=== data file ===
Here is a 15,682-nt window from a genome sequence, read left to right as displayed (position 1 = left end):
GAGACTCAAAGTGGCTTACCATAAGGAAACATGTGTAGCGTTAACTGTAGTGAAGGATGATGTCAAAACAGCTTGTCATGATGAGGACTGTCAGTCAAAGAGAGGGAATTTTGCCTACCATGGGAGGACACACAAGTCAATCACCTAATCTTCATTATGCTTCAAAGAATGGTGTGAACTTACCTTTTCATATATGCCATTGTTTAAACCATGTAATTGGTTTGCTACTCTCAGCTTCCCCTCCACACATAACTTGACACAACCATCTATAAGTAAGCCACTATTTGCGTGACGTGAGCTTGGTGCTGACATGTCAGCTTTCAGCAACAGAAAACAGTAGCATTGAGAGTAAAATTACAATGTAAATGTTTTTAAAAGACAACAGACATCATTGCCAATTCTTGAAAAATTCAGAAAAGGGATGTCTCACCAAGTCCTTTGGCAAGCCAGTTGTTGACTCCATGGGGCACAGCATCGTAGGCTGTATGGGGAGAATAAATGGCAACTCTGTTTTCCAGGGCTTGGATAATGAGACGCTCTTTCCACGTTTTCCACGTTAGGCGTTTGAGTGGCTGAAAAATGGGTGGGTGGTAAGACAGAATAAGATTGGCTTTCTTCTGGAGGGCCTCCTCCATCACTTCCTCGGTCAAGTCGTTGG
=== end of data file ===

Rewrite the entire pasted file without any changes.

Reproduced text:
Here is a 15,682-nt window from a genome sequence, read left to right as displayed (position 1 = left end):
GAGACTCAAAGTGGCTTACCATAAGGAAACATGTGTAGCGTTAACTGTAGTGAAGGATGATGTCAAAACAGCTTGTCATGATGAGGACTGTCAGTCAAAGAGAGGGAATTTTGCCTACCATGGGAGGACACACAAGTCAATCACCTAATCTTCATTATGCTTCAAAGAATGGTGTGAACTTACCTTTTCATATATGCCATTGTTTAAACCATGTAATTGGTTTGCTACTCTCAGCTTCCCCTCCACACATAACTTGACACAACCATCTATAAGTAAGCCACTATTTGCGTGACGTGAGCTTGGTGCTGACATGTCAGCTTTCAGCAACAGAAAACAGTAGCATTGAGAGTAAAATTACAATGTAAATGTTTTTAAAAGACAACAGACATCATTGCCAATTCTTGAAAAATTCAGAAAAGGGATGTCTCACCAAGTCCTTTGGCAAGCCAGTTGTTGACTCCATGGGGCACAGCATCGTAGGCTGTATGGGGAGAATAAATGGCAACTCTGTTTTCCAGGGCTTGGATAATGAGACGCTCTTTCCACGTTTTCCACGTTAGGCGTTTGAGTGGCTGAAAAATGGGTGGGTGGTAAGACAGAATAAGATTGGCTTTCTTCTGGAGGGCCTCCTCCATCACTTCCTCGGTCAAGTCGTTGG